Local shopping selections include both small businesses and national chains. West Gate remains the choice retail center in city limits. Restaurants such as Applebee’s, the Melting Pot, and Enso Rolls and Bowls call West Gate home. Retailers here include GameStop, WineStyles, Target and Lowe’s. Other pet, jewelry, cellular and beauty stores are located in the strip. There are also boutique shops as an alternative to West Gate. Fairview Cycle bicycle store or Black River Firearms and Sporting goods should satisfy those into sports. A more creative personality might feel inspired by Allen Kennedy Designs specializing in interior design. Residents often shop at Earth Fare or Giant Eagle, but the nearest farmers market is in Kamm's Corners, just under three miles away. It runs every Sunday between June and October, and it puts on extra markets for seasonal events.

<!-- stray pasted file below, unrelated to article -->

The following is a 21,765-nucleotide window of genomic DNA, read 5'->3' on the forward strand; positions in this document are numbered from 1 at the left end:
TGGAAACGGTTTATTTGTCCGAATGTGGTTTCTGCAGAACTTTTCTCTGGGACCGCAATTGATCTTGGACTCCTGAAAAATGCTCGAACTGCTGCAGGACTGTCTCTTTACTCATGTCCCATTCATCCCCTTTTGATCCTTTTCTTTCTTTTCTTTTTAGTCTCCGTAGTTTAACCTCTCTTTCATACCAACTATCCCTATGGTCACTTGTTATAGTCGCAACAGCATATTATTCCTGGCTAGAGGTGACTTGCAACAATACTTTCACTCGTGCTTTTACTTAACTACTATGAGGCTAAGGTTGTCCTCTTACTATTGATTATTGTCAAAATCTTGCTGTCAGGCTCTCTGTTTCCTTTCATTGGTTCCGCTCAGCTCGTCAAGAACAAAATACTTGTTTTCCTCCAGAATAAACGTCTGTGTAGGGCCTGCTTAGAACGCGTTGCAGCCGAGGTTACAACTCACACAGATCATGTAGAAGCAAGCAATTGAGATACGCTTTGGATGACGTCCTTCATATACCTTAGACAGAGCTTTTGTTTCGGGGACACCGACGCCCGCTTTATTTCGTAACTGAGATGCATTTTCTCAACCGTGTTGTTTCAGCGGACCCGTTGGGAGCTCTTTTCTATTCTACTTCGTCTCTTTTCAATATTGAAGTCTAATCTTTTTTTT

3 Bedroom Apartments for Rent in Fairview Park, OH